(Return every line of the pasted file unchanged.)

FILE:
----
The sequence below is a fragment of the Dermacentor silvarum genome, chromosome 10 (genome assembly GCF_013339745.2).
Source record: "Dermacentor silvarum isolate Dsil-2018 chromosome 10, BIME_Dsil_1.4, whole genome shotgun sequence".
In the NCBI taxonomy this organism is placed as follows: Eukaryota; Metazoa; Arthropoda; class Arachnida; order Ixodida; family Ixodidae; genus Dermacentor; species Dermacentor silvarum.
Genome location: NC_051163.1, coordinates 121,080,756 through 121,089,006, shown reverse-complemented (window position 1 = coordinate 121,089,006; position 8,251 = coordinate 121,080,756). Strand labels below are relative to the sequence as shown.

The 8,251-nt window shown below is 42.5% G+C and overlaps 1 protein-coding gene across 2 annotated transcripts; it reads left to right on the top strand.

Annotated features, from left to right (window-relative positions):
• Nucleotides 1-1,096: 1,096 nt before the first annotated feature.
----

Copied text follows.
The sequence below is a fragment of the Dermacentor silvarum genome, chromosome 10 (genome assembly GCF_013339745.2).
Source record: "Dermacentor silvarum isolate Dsil-2018 chromosome 10, BIME_Dsil_1.4, whole genome shotgun sequence".
In the NCBI taxonomy this organism is placed as follows: Eukaryota; Metazoa; Arthropoda; class Arachnida; order Ixodida; family Ixodidae; genus Dermacentor; species Dermacentor silvarum.
Genome location: NC_051163.1, coordinates 121,080,756 through 121,089,006, shown reverse-complemented (window position 1 = coordinate 121,089,006; position 8,251 = coordinate 121,080,756). Strand labels below are relative to the sequence as shown.

The 8,251-nt window shown below is 42.5% G+C and overlaps 1 protein-coding gene across 2 annotated transcripts; it reads left to right on the top strand.

Annotated features, from left to right (window-relative positions):
• Nucleotides 1-1,096: 1,096 nt before the first annotated feature.